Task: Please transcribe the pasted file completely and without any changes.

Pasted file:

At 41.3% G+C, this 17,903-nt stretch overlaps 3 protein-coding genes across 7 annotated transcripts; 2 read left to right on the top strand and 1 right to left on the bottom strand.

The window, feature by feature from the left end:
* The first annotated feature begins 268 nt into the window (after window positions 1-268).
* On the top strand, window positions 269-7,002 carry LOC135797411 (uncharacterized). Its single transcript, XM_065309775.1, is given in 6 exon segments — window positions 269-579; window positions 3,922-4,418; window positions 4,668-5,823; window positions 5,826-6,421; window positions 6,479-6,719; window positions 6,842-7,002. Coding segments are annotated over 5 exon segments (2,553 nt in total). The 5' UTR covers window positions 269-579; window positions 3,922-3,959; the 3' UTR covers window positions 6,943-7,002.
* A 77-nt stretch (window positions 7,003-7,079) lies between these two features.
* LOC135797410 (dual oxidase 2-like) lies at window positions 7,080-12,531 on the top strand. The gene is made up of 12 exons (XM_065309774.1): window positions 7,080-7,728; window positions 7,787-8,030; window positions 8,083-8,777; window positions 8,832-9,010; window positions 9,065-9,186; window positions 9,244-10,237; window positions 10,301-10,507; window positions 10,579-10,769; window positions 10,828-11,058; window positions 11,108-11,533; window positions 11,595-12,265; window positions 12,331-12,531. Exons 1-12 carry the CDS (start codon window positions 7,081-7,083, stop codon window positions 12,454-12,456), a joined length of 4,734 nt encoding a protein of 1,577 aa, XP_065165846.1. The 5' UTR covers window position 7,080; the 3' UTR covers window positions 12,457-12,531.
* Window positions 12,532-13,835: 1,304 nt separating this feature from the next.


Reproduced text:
At 41.3% G+C, this 17,903-nt stretch overlaps 3 protein-coding genes across 7 annotated transcripts; 2 read left to right on the top strand and 1 right to left on the bottom strand.

The window, feature by feature from the left end:
* The first annotated feature begins 268 nt into the window (after window positions 1-268).
* On the top strand, window positions 269-7,002 carry LOC135797411 (uncharacterized). Its single transcript, XM_065309775.1, is given in 6 exon segments — window positions 269-579; window positions 3,922-4,418; window positions 4,668-5,823; window positions 5,826-6,421; window positions 6,479-6,719; window positions 6,842-7,002. Coding segments are annotated over 5 exon segments (2,553 nt in total). The 5' UTR covers window positions 269-579; window positions 3,922-3,959; the 3' UTR covers window positions 6,943-7,002.
* A 77-nt stretch (window positions 7,003-7,079) lies between these two features.
* LOC135797410 (dual oxidase 2-like) lies at window positions 7,080-12,531 on the top strand. The gene is made up of 12 exons (XM_065309774.1): window positions 7,080-7,728; window positions 7,787-8,030; window positions 8,083-8,777; window positions 8,832-9,010; window positions 9,065-9,186; window positions 9,244-10,237; window positions 10,301-10,507; window positions 10,579-10,769; window positions 10,828-11,058; window positions 11,108-11,533; window positions 11,595-12,265; window positions 12,331-12,531. Exons 1-12 carry the CDS (start codon window positions 7,081-7,083, stop codon window positions 12,454-12,456), a joined length of 4,734 nt encoding a protein of 1,577 aa, XP_065165846.1. The 5' UTR covers window position 7,080; the 3' UTR covers window positions 12,457-12,531.
* Window positions 12,532-13,835: 1,304 nt separating this feature from the next.